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 25 February 2018

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News

Combination endoscopic therapy reduces ulcer hemorrhage in patients with adherent clots

Combination endoscopic therapy of non-bleeding adherent clots significantly reduces ulcer re-bleeding rates in high-risk patients compared with medical therapy alone a randomized trial in the August issue of the journal Gastroenterology has found.

News image

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The most common cause of hospitalization for upper gastrointestinal (GI) bleeding in the United States is still peptic ulcers.

Such ulcers account for 140,000 hospitalizations annually, and represent nearly half of all admissions for upper GI bleeding.

Hemodynamic instability, concurrent illness and age all provide independent predictors of outcome in-patients with upper GI bleeding.

However, the appearance of an ulcer at endoscopy can also provide useful prognostic information and can be essential in assessing risk and hence subsequent management in patients presenting with ulcer bleeding.

Nonetheless, the treatment of high-risk patients with non-bleeding adherent clots on ulcers remains controversial.

A previous randomized trial found no benefit to endoscopic therapies compared with medical treatment for prevention of ulcer re-bleeding.

However, in a paper with accompanying editorial, Dr Dennis M. Jensen and colleagues tested the hypothesis that patients treated with combination endoscopic therapy would have much reduced re-bleeding rates compared to those treated with medical therapy.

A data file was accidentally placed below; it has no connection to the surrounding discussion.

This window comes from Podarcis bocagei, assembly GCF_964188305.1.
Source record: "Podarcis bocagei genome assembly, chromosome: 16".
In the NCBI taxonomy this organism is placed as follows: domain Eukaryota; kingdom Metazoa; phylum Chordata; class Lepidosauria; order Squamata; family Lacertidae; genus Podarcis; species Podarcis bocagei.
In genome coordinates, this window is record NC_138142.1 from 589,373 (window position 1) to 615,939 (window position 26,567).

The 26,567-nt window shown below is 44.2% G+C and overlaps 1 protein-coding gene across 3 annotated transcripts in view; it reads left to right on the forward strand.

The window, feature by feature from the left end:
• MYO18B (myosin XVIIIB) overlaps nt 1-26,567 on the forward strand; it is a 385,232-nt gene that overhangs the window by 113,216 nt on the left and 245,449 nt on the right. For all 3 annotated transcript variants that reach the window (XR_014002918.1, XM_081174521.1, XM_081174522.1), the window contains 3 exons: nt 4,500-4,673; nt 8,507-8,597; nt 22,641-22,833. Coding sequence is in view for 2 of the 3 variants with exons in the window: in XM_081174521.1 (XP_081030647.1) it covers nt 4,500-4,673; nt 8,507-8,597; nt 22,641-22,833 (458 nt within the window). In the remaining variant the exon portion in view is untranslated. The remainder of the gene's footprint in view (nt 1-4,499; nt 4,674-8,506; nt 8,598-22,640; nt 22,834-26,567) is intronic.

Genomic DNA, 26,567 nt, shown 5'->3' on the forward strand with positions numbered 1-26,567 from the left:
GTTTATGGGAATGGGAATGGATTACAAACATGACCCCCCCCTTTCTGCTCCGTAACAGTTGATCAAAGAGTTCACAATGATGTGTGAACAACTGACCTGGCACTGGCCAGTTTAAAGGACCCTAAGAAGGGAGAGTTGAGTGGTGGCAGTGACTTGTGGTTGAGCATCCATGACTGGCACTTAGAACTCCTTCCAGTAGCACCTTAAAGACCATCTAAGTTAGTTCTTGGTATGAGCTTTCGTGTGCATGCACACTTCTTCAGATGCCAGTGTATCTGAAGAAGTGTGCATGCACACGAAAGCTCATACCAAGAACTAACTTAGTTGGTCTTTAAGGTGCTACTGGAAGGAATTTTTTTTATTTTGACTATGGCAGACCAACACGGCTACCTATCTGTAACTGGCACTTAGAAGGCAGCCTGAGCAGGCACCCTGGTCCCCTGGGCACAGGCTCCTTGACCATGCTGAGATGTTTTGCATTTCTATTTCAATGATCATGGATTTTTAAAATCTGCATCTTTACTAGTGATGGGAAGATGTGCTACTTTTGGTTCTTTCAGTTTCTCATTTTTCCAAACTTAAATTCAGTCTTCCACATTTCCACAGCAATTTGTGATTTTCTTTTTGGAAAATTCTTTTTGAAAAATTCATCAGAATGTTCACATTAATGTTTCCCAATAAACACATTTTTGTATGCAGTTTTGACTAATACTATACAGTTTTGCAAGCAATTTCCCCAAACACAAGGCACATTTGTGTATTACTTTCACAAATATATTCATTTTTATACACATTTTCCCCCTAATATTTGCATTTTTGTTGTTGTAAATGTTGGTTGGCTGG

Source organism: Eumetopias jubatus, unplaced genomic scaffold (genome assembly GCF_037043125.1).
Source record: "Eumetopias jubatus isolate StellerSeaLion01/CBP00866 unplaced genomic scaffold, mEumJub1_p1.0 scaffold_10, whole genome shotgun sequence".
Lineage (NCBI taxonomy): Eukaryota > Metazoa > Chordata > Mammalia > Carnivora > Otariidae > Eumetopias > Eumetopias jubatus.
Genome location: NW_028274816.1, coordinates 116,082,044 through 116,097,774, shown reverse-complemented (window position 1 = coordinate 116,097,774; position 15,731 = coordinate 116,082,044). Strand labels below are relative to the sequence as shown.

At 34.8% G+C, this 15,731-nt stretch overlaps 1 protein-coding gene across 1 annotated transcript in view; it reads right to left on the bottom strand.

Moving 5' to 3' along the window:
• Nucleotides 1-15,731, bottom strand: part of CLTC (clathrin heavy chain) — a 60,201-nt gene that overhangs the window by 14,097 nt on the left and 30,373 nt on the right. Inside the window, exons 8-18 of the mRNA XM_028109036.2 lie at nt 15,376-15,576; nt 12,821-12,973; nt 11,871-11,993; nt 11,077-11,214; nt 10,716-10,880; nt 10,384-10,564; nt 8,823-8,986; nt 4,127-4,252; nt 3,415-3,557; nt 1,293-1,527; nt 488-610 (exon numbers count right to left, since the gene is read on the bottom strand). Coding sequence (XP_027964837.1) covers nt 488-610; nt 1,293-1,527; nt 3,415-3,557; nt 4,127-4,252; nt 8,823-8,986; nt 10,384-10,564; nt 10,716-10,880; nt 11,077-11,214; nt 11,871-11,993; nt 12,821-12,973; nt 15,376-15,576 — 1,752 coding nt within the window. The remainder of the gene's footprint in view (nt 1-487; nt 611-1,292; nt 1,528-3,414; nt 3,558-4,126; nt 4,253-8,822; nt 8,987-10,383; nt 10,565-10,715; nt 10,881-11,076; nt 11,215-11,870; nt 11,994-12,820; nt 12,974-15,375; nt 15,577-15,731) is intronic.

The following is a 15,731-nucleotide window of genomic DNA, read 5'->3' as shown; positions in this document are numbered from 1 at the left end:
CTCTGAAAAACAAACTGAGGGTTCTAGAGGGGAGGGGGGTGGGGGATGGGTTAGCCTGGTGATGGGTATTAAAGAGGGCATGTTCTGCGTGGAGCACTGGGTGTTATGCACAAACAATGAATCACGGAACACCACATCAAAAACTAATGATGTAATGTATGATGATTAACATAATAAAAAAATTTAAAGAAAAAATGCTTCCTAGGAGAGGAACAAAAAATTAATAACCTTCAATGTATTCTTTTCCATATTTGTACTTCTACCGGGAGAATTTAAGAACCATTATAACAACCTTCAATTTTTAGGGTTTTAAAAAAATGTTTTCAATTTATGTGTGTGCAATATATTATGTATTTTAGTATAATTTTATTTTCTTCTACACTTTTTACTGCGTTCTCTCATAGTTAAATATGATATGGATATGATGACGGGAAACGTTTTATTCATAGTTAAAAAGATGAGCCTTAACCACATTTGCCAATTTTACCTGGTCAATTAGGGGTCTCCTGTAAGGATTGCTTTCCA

The randomized, controlled trial involved 32 high-risk patients with severe ulcer hemorrhage and non-bleeding adherent clots resistant to target irrigation.

Each patient was randomized to medical therapy or to combination endoscopic therapy (with epinephrine injection, shaving down the clot with cold guillotining and bipolar coagulation on the underlying stigmata).

Physicians blinded to the endoscopic therapy managed all patients.

Medical therapy:
35% had ulcer re-bleeding
Endoscopic therapy:
None had ulcer re-bleeding
Gastroenterology

Apart from older age in the medical group, and lower platelet count in the endoscopic group, all patients were similar at study entry.

However, by hospital discharge, there was a significant difference in the levels of re-bleeding between the two groups.

In patients treated using medical therapies, 6 out of 17 (35%) experienced re-bleeding episodes.

This compared to 0 out of 15 subjects (0%) in the endoscopically treated group. There were no complications of endoscopic treatment.

Concluding on behalf of his fellow authors, Dr Jensen said the study showed, "Combination endoscopic therapy of non-bleeding adherent clots significantly reduced early ulcer re-bleeding rates in high-risk patients compared with medical therapy alone."

Gastroenterology 2002; 56(2): 407-413
31 July 2002

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